Abdullah Öcalan, the jailed leader of the Kurdistan Workers’ Party (PKK), continues to be one of the central issues of Turkish politics, with just one week left until Turkey’s critical polls.
Since last month, Turkey has been discussing various statements of politicians about a possible meeting between the Turkish government and Öcalan, who has been kept in an incommunicado state for 25 months.
Turkey’s minister of justice repeated Turkish government officials’ statements refuting such a meeting on Friday, saying those who claim otherwise have no concrete evidence.
“Now look, they are lying. I am saying that plainly, what they say about ‘there are documents’ is about technical delegations visiting there from time to time. Those are works delegated to them about the repairs, maintenance of the buildings there,” Minister Bekir Bozdağ said, referring to the İmralı island prison where Öcalan has been kept with three other inmates.
The minister accused the opposition of speculating over documents related to the visit of such technical delegations.
Meral Akşener, the leader of the centre-right Good Party, claimed this week that a member of the judiciary went to İmralı to meet Öcalan under a different name. The politician declined to give the name of said official.
Bozdağ called on the opposition parties to reveal the name of this person from the Turkish judiciary to prove their allegations. He also added that he will share documents on the technical delegations’ visit on Saturday, if the opposition avoids sharing their evidence.
Debates about the potential meeting between Öcalan and the Turkish government ramped up this week after Galip Ensarioğlu, a parliamentary candidate of the ruling Justice and Development Party (AKP) from the Kurdish-majority Diyarbakır (Amed), claimed this week that the state officials routinely met Öcalan.
“Such meetings resume if Öcalan wants to contribute to the resolution, to contribute some way to Turkey’s unity, integrity, to the end of armed violence and the state believes in that,” Ensarioğlu said.
The politician, who represents a powerful clan in Turkey’s southeast, added that Öcalan’s isolation was the result of choices made by the PKK and the pro-Kurdish Peoples’ Democratic Party (HDP).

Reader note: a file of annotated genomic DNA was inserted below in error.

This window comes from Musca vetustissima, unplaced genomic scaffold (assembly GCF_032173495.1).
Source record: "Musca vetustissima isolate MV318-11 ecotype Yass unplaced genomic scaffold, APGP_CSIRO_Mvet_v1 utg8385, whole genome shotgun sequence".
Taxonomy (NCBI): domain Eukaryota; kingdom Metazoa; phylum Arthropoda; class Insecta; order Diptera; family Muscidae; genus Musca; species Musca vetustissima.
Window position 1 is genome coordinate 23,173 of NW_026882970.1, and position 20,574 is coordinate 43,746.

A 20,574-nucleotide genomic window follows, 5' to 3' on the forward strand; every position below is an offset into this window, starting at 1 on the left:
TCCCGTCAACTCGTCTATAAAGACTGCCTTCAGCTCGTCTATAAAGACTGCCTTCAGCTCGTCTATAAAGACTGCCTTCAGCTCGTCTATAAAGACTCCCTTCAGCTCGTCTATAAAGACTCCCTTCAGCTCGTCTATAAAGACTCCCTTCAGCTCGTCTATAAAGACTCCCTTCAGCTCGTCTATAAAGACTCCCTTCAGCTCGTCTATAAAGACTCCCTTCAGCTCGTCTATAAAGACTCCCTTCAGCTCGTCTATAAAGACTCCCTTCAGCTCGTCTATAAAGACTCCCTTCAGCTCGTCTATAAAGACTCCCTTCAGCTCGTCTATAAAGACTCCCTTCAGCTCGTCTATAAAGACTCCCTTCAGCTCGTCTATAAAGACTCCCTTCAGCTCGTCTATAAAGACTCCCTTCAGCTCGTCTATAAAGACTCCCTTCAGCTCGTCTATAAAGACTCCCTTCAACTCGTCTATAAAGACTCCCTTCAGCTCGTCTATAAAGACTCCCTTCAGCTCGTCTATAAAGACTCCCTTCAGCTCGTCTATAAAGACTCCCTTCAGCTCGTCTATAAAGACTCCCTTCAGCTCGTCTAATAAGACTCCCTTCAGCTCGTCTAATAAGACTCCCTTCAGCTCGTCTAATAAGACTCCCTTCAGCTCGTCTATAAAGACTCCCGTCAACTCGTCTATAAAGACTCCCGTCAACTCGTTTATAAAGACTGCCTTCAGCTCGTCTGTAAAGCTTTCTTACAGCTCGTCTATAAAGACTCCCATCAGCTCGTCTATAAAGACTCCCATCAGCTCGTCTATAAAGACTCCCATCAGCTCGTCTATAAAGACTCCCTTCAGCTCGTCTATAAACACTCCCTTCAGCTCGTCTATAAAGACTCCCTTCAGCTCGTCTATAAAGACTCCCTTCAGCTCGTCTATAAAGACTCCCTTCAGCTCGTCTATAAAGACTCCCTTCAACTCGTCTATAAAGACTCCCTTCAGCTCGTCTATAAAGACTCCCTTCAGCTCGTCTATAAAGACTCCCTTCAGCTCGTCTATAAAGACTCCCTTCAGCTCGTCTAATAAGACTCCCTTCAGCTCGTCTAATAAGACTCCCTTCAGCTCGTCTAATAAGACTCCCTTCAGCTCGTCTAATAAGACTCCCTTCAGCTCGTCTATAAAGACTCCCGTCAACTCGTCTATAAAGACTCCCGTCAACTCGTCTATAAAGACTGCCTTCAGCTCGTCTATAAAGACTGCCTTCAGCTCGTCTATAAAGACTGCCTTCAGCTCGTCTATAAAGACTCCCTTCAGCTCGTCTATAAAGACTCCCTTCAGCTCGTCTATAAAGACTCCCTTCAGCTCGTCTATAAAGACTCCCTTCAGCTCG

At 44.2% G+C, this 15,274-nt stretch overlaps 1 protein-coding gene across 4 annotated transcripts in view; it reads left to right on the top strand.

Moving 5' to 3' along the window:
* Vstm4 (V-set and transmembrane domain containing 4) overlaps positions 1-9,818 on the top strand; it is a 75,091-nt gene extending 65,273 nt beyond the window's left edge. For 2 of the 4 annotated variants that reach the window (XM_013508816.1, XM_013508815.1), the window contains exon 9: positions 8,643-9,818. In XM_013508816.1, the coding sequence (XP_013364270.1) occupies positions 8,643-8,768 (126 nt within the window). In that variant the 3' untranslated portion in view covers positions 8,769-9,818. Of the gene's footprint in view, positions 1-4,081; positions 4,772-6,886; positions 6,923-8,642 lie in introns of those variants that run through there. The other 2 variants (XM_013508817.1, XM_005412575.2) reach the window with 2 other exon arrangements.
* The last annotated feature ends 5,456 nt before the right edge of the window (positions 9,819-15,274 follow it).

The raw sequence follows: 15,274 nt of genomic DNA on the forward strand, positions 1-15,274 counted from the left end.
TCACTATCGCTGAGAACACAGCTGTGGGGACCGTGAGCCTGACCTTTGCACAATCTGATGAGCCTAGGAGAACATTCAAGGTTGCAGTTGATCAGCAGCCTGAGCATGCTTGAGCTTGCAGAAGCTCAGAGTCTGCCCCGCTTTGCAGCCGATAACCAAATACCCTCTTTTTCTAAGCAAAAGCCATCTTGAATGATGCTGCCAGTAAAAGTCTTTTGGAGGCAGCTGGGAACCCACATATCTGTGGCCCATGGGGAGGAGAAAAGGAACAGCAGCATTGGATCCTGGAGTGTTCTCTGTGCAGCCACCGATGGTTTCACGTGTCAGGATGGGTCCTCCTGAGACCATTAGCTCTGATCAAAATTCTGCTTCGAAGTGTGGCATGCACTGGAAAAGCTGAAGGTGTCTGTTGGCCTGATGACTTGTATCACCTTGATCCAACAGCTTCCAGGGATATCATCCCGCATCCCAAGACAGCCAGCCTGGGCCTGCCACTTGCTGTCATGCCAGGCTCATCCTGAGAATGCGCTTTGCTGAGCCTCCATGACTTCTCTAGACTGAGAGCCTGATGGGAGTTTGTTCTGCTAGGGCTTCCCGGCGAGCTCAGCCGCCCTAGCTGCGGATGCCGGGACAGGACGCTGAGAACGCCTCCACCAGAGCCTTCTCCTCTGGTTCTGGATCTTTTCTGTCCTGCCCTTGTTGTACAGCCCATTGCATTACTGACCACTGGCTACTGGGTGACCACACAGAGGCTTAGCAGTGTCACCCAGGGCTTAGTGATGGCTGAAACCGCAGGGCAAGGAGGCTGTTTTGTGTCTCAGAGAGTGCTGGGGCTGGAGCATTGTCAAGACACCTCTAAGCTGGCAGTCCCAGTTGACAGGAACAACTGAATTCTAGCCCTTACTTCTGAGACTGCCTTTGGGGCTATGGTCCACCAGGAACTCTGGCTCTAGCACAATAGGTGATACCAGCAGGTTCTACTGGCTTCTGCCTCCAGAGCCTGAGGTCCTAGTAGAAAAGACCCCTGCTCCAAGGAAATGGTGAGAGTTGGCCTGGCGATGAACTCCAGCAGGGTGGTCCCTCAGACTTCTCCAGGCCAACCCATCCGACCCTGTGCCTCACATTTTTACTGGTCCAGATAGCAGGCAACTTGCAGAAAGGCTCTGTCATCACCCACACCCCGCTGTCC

“They are the ones who nullified and sabotaged the peace process, who undermined Öcalan’s role,” Ensarioğlu said, referring to a short-lived peace process in Turkey that collapsed in 2015.
Önder Aksakal, the leader of the Democratic Left Party (DSP), which supports Turkish President Recep Tayyip Erdoğan for 14 May polls, also joined the debate on Öcalan.
The political said Erdoğan could use his constitutional power to release Öcalan, during an interview with Sözcü TV.
The HDP on Friday condemned the government’s efforts to use Öcalan for pragmatist election gains.
“There are speculations over this grey area created by the government. This is a dirty policy, we refuse it. Neither the Kurds nor the Kurdish political movement can tolerate it,” Tayip Temel, the co-deputy head of the party said.
“Anybody who raises speculations on İmrali without questioning the isolation, the suspension of the rule of law, has ill intentions,” the politician added.
Temel’s statements followed those of Öcalan’s lawyers who this week objected to their client being the subject of politicians’ speculative debates ahead of the 14 May elections.
In the midst of this debate, the brother of the PKK leader and his legal guardian applied to the Turkish authorities on Friday to meet Öcalan.
In addition to Mehmet Öcalan and Mazlum Dinç, relatives of the three other prisoners in İmralı also lodged similar requests.